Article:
While more than two dozen states and 150 cities have adopted initiatives to give people with criminal records a fair shot at employment, that doesn't mean those who were formally incarcerated won't have to eventually address the issue in an interview or explain why they have an employment gap on their resume.
PrisonPolicy.org estimates that the unemployment rate for the formerly incarcerated is about 27 percent, which is higher than the total U.S. unemployment rate during any historical period, including during the Great Depression.
As a result of such a high percentage, legislation collectively known as "Ban the Box" prevents employers from asking about a job seeker's criminal past until a conditional offer has been made. It also restricts how far back an employer can dig into an applicant's criminal history.
Still, that doesn't mean that employers might not presume that a job seeker's employment gap is due to serving prison time, says Jon Ponder, founder and CEO of Hope for Prisoners, which offers training and mentorship programs for former inmates.
"There's been some conversation nationally that Ban the Box has had some collateral consequences in that some employers are just assuming someone has been incarcerated," Ponder says. "So that's why we encourage full disclosure (by former inmates) on the first interview. Be honest about it."
When to disclose your criminal history
Ponder says a good time to offer information about a criminal past is when a job interviewer asks: "Do you have any questions?"
Ponder says that the applicant can then say something like, "In 1992, I committed a crime. I served my time, but while I was in prison, I used every waking moment to address the issues surrounding the circumstances that led to that arrest. I learned valuable lessons from those mistakes that I made. I've armed myself against it ever happening again. Shall we proceed?"
Ponder and other experts say the key for those with criminal pasts is to not only be honest about their background but also to learn how to fill out a job application properly and make a good impression in an interview so that they can compete with other job seekers.
Among the other advice:
- Highlight your transferable skills. "I don't care what prison you have been in, you have worked. You have value because of that," Ponder says. "You didn't just serve 10 years. You buffed floors for 10 years. You worked in supply for the commissary." If you received specialized training while in prison, be sure to list it on a resume, such as "small-business training." At the same time, omit unrelated, outdated experience.
- Write a cover letter. While an employer might not require one, always do your best to submit a cover letter whenever possible. This letter can highlight your interest in the employer or the job and prove you've done your homework.
For example, you can mention in your cover letter that you love animals, which is why you want to work in a veterinarian's office. Or, write about how much you appreciate the employer's community outreach programs that help the disadvantaged and that you want to be a part of it.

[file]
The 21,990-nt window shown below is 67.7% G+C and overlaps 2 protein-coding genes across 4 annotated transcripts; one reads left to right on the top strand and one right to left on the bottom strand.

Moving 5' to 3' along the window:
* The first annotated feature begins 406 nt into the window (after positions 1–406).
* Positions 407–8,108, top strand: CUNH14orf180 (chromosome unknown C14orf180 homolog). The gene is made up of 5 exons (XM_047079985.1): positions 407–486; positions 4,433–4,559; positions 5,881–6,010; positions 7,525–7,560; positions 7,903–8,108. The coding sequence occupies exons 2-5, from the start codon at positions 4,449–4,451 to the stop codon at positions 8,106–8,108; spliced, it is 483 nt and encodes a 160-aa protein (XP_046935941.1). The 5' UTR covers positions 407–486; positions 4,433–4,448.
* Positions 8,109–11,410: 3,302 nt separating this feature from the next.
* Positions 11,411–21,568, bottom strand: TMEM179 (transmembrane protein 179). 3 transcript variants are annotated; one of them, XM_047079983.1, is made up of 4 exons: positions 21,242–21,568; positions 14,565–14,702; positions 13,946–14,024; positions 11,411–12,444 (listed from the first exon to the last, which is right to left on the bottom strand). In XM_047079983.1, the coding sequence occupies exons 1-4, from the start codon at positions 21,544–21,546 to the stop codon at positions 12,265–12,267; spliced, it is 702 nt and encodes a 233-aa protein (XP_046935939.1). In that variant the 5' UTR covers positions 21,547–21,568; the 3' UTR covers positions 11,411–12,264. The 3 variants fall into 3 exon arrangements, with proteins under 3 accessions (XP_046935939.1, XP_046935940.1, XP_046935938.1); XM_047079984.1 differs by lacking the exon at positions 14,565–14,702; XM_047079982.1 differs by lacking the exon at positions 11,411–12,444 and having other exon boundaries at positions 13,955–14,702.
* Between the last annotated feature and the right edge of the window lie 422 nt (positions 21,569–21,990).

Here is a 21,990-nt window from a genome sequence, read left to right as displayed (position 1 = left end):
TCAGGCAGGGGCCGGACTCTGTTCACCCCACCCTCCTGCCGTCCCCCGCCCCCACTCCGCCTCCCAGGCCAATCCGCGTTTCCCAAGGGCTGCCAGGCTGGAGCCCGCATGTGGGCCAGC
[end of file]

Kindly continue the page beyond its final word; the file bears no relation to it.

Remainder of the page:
- Ask for help. Former inmate Kory Crossman, who has been employed full-time for eight months after getting out of prison nine months ago, says that the secret to his success at Civil Werx, a general contracting company in Las Vegas, is that he gets so much support and training from Hope for Prisoners.
As the purchasing and small-equipment manager, he says about the job, "I've learned by the seat of my pants," but he believes the coaching and training he received on how to write a resume, fill out an application and what to say in a job interview were critical to his success.
"They even teach you how important it is to smile," he says. His advice to those in a similar position: "Really try to find someplace in your community that offers job search help."
- Don't lie. The hiring manager's job is to ask questions that will help him or her learn more about your education, training and experience, and how you can benefit the organization. The fastest way to get eliminated is to lie about your credentials because a hiring manager will check the facts on your application or resume.
Also, it's critical to be honest about your history when the time comes. A survey by Global HR Research found that 96 percent of employers do at least one form of background check. This could include checking motor vehicle records, taking fingerprints, running credit checks or searching national criminal databases.
"Be honest," Crossman says. "No matter how ugly the truth is, you have to respect it and own it."
- Demonstrate positive body language. It's normal for job seekers to be nervous during job interviews, but practicing deep breathing and preparing beforehand for an interview can help eliminate some of your anxiety. Make sure your body language is positive: sit up straight; make direct eye contact; offer a firm handshake and a smile; answer questions clearly instead of nodding or shrugging; and rest your hands in your lap or on the arms of the chair during the interview.
- Believe in your worth. "Focus on what you're good at. Everyone has something that they're good at. For me, my greatest asset is my attention to detail and my determination not to fail," Crossman says. "Be positive and sell yourself."
- Focus on the future. The U.S. Department of Labor's CareerOneStop recommends that ex-offenders focus on the training or education they're involved with, and any participation in community activities. "Talk about your career goals, how you chose them, and how the job you are applying for fits them," the organization advises.
"For anyone recently released, you may think there is nothing out there," Crossman says. "I assure you, there is. Work harder. Call and find a support group. Surround yourself with positive people."